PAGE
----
(b) “Livestock” has the meaning ascribed to it in NRS 205.219.

    [Part 1911 C&P § 488; RL § 6753; NCL § 10435]—(NRS A 1961, 402; 1967, 513; 1979, 1395; 1999, 2515; 2001, 2891)

    • Linda said

      Nevada may have passed on the case because they considered the feds had a better chance of getting a conviction and maximum penalties. Also, the feds have much deeper pockets.

      Here’s another thing to consider. Had Nevada successfully prosecuted the case, there could have been major blow back within the state from those who want the wild horses gone by whatever means anyone can get away with.

      Now, no matter which way the verdict comes down, Nevada can claim its hand are clean. I know this is a cynical way to look at our “system of justice”, but to me, it is what it is until proven otherwise.

      • Very Well Said!

      • SANDRA LONGLEY said

        I agree…I do think it is important that we show up for that arraignment -to show the government we are not interested in any kind of plea bargin in this case..which they typically do..We want full justice to be meted out and not a slap on the wrist-and to serve as some kind of a deterent..altho, I am not convinced that someone who would commit this act has the mental where with all to ever know right from wrong..I would like to know how the water dept hired these two lugnuts and have they been fired?

        • SANDRA LONGLEY said

          I hope we can get pictures of these two jackasses..I suspect they gut shot the 6th horse that was found 1/2 a mile away…This was a whole family they murdered, not just 6 individuals..maybe we should bring stuffed horses to the memorial and set it up outside the court house-in memory of the Buckhorn Family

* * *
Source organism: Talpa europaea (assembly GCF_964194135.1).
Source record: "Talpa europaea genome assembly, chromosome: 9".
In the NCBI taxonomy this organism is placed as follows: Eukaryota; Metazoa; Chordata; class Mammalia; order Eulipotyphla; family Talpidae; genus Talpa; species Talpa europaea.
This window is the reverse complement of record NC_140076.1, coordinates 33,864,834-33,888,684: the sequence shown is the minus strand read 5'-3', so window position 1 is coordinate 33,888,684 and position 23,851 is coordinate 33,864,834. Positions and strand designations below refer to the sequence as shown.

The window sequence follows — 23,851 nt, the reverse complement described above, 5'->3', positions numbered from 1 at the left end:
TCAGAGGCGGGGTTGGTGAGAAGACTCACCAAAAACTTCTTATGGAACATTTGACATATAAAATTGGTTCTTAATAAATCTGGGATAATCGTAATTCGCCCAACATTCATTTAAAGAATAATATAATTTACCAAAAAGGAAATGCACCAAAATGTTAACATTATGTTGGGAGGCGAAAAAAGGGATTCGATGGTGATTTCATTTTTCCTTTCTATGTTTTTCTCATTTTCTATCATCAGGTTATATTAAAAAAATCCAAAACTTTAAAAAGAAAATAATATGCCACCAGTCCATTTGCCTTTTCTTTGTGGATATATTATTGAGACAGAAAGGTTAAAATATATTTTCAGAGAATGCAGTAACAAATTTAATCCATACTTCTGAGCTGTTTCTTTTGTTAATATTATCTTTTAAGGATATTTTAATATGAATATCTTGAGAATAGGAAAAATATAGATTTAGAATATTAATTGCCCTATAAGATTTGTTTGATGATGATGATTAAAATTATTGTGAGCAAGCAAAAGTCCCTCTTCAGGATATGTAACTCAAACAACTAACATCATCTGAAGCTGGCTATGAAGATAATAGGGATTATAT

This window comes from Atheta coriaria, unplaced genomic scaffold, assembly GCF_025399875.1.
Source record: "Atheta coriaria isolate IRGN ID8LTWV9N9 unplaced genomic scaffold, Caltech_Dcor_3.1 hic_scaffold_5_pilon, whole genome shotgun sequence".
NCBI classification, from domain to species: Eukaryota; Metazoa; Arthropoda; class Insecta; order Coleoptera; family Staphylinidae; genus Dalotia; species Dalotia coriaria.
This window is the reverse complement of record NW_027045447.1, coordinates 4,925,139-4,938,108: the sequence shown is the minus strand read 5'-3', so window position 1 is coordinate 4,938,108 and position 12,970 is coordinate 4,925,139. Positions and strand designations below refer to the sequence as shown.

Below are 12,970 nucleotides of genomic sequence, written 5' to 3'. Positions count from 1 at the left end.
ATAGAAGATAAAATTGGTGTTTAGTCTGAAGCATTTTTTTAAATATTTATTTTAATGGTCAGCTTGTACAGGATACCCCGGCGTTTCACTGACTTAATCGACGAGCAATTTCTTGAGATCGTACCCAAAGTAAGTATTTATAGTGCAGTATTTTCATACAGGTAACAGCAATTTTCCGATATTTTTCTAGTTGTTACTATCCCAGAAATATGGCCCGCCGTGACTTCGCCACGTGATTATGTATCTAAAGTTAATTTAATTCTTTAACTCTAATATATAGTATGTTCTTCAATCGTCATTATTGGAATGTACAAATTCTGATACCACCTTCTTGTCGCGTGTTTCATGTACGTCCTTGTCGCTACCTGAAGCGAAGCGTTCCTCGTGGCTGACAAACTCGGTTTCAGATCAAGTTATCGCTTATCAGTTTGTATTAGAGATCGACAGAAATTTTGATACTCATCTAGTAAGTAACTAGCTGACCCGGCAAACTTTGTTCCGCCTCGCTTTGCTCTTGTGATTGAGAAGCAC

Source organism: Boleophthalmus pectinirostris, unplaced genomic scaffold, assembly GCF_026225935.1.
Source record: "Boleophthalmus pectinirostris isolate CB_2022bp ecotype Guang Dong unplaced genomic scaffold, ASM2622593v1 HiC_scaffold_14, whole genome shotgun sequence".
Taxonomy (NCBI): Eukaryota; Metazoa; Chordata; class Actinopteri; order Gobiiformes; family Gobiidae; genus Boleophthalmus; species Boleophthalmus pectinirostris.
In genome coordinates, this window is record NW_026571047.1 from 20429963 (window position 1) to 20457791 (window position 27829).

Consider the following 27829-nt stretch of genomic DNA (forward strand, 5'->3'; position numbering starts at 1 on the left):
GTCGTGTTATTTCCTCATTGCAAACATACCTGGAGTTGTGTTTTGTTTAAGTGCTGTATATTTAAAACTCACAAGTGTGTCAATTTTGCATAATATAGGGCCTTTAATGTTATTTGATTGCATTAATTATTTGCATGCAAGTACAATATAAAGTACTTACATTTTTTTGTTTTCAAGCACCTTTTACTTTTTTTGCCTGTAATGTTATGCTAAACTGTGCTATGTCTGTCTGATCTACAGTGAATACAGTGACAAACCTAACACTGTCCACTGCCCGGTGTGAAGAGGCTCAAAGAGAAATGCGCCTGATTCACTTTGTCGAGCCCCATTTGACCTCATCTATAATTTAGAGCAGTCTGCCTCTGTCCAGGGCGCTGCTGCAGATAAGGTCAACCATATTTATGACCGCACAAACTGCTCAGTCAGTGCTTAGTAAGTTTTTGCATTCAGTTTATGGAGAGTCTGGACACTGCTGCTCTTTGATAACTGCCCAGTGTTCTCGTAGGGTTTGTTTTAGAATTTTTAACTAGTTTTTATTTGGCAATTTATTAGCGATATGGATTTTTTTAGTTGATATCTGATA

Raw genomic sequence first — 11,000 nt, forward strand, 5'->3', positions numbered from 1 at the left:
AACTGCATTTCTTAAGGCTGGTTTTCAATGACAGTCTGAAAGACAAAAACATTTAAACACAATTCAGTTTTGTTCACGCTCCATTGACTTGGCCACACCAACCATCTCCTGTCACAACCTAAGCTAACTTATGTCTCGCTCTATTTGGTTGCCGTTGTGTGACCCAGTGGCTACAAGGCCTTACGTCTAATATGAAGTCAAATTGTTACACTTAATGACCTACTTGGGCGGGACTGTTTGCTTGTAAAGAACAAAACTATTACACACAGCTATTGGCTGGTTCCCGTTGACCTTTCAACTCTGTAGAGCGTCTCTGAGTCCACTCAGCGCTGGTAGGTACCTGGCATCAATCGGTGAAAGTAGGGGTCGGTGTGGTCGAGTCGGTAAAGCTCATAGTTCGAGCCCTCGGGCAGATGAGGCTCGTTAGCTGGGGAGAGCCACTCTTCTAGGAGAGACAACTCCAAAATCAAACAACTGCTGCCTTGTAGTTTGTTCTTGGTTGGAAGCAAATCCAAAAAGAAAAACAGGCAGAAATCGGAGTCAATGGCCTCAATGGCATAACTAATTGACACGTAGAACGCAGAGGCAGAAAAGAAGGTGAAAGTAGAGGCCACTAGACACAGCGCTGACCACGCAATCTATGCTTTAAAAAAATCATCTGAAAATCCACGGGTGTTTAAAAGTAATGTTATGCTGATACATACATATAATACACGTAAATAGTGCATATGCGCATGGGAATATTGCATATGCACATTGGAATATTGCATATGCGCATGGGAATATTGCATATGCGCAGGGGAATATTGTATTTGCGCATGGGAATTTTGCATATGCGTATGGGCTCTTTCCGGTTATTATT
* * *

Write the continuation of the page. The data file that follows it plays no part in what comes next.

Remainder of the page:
• said

          As unfortunate as it is, we’ve seen more than a few examples of individuals who were “psychologically fit” for employment. It was only later that the world found out on the evening news that they were in fact *not* “psychologically fit” for anything further than a padded cell. While the two in this case are – in our eyes – on the same level, most other members of the general public don’t. A strong showing of public involvement in this court case for the support of their full punishment *will* bring this injustice and others like it into the limelight. T.

          • SANDRA LONGLEY said

            I think we have actually seen in most those cases-that people do exhibit signs or tends toward violent behavior or inappropriate behavior and have made comments that indicate that tendentcy and there is always an outcry after the acts are committed demanding why no one was drawing some conclussions. Someone in the circle of friends family or co-worker/social groups-has seen it or heard it…which is why schools are so alert to ANY possible indications of violence.stop it before it happens..there is the possibility that it is socially acceptable in their peer group in Nevada to make those kinds of comments..The trial will reveal how they discovered these two guys were caught..I suspect the reward money in combination with comments or bragging was their undoing